William Herbert

William Herbert is one of the Herbert brothers along with Thomas, John, Joshua and Whidon Herbert. they are suspected loyalists. John managed the shipyard at Portsmouth . They own land as well as shipping interests. They all live in the same district (New Mill Creek to Greatbridge and Portsmouth) as does Goodridge (a Methodist and Tory), Ives, Luke (Methodist), Jenkins (Methodist), Sprowle (Methodist and Tory), Sheddon (Methodist and Tory), Taylor, Tucker (Tory), Veale, William, Wilkins, James (Tory), Waller and Brown. Herbert Snr 's will in 1749 was witnessed by the sons of John Widdow; Markham, Thomas ,Henry, John William and Hillary as well as Herbert Snr's son in Law 'Tucker'. Clearly the Herberts move in both Methodist and Tory circles.
William Herbert Relationships
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7/ Nov

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Lord Dunmore's Proclamation

  • John Murray, Lord Dunmore -

    John Murray, 4th Earl of Dunmore (1732 – 25 February 1809), was the  colonial governor of Virginia at the outbreak of the American Revolution.

Source for this event: Lord Dunmore's Proclamation


Tithables for Ferry Point to Great Bridge - 1778

Source for this event: Norfolk County Virginia Tithables, Volume 3, 1766 - 1780
Name Owner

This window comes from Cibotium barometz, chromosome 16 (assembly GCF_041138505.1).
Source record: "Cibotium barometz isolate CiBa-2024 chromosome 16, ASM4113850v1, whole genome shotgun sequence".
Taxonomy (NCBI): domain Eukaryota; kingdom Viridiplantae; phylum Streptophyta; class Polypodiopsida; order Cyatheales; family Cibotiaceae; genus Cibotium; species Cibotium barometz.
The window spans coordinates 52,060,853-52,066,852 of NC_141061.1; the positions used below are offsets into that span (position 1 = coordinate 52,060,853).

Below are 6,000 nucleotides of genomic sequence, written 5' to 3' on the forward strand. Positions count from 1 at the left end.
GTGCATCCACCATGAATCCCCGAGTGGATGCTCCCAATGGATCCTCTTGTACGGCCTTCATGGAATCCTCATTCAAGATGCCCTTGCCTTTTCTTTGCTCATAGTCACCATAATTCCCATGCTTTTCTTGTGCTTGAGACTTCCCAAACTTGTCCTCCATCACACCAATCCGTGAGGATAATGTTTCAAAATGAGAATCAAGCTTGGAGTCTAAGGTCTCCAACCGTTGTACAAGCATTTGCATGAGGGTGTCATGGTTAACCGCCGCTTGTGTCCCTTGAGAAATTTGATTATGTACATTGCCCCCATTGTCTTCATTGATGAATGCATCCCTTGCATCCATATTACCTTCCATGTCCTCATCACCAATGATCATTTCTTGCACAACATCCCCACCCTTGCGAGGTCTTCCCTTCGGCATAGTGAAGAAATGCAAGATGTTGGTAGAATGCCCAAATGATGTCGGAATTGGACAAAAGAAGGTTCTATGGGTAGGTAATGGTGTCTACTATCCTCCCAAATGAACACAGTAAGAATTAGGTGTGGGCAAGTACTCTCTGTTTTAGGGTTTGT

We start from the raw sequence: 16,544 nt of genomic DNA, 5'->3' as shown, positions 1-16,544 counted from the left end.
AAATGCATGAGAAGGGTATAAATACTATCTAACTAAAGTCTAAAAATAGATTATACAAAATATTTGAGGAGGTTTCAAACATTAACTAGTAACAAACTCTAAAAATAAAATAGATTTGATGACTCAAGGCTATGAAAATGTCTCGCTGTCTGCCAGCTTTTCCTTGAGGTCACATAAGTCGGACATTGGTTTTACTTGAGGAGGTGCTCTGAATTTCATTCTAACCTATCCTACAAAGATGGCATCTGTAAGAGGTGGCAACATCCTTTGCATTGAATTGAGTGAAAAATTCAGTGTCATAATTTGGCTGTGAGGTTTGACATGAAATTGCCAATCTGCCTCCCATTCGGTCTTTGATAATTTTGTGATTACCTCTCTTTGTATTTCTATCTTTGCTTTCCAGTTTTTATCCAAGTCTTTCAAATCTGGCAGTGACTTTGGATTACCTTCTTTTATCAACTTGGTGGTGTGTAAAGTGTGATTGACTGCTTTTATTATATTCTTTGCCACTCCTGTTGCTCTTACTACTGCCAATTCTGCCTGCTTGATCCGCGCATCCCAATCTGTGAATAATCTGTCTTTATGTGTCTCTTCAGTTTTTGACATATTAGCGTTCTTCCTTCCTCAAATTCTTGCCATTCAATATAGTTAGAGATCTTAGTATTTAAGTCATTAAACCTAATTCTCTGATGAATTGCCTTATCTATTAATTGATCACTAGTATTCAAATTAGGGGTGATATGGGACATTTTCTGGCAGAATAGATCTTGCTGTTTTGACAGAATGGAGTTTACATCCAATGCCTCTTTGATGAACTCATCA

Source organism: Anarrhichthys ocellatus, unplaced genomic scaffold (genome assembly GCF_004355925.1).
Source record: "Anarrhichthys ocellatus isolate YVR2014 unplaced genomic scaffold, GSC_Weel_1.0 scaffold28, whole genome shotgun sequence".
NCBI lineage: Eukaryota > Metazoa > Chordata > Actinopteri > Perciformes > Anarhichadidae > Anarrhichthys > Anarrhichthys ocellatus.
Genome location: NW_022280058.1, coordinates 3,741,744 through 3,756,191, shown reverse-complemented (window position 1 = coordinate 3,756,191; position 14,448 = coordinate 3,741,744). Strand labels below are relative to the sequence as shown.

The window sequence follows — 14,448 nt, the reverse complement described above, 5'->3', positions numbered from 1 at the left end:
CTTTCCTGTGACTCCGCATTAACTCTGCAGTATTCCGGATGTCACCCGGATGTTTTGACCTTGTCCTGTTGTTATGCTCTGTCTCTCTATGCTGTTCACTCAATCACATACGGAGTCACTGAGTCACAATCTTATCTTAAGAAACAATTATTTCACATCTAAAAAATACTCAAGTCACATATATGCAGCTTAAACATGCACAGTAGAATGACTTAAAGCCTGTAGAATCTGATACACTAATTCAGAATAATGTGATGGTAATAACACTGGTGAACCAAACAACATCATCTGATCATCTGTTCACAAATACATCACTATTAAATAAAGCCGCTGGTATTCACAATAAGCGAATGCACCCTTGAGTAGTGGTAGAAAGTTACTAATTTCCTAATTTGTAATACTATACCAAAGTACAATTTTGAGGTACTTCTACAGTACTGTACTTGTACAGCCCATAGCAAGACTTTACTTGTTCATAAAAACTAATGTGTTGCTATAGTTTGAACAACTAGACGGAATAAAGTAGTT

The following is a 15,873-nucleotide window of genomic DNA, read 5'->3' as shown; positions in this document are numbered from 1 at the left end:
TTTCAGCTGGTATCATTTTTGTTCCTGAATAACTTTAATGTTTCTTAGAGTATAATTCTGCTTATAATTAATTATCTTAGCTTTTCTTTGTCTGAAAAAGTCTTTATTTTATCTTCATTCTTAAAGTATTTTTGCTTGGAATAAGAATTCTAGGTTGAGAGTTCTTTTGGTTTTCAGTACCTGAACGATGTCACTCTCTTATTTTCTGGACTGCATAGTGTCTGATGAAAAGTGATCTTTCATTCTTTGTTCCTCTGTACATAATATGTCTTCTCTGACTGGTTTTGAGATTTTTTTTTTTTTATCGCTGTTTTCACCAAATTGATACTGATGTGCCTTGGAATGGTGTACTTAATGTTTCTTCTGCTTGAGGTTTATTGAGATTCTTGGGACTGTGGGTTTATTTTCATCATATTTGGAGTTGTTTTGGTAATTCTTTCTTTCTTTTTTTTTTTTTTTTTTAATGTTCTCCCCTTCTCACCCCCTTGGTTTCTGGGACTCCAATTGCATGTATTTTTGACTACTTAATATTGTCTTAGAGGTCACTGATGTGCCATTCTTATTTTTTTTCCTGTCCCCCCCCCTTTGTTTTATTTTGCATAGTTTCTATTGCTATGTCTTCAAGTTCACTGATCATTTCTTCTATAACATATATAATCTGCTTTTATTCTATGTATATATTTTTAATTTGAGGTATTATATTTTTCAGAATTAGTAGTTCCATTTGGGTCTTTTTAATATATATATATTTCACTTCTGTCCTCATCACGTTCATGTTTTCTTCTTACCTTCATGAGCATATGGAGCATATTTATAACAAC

Willis William Herbert - Norfolk
Phillip William Herbert - Norfolk


The Burning of Portsmouth

  • The Burning of Portsmouth 1779 -

    In May 1779 the British detached a fleet of ships under Admiral Collier with a army detachment under General Matthew to make a putative raid into the Lower Chesapeake and destoy the tobacco warehouses. This fleet was supported by a smaller fleet of privateers owned by John Goodridge. After destroying much of Portsmouth, the British took away a large contingent of runaways from the Portsmouth and Norfolk area. A group consisting of 256 men, 135 women and 127 children.


The following slaves ran from William Herbert


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Treaty of Paris

  • Treaty of Paris -

    In November 1782 a provisional peace treaty was hammered out between the British and the Americans in Paris.

Source for this event: Treaty of Paris


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Evacuation of New York

  • Evacuation of New York -

    In April 1783 the first evacuation fleet left for Nova Scotia. A week later  the British Commander, Sir Guy Carleton, sailed up the Hudson River to Orangetown for a conference with General Washington to discuss the evacuation. As the victorious commander, Washington opened the meeting by reiterating the resolution of Congress regarding “the delivery of all Negroes and other property.”

Source for this event: The Book of Negroes
Runaways that were owned by William Herbert:
Vessel Names and their Commanders Where Bound Names Age Description Names of the Person in whose Possession they now are Remarks Source
Master: James Greyson
Port Roseway Willis Herbert 30 Stout Fellow James Miller Formerly Slave to William Herbert, Norfolk. Left 4 years ago. Certificate from General Birch. Thumbnail of SetWidth50-bon_page_025.JPG
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Patriot claims for losses to the British

Source for this event: Patriot claims for losses to the British
Transcript Slaves that this may relate to.

1 Negro fellow named Tobey - 300 Pounds

1 Negro fellow named America - 250 Pounds

1 Negro fellow named Peter - 250 Pounds

1 Negro fellow named Willis - 200 Pounds

1 Negro fellow named Jacob - 250 Pounds

1 Negro fellow named Daniel - 150 Pounds

1 Negro fellow named Suppes - 100 Pounds

Peter Herbert

Willis Herbert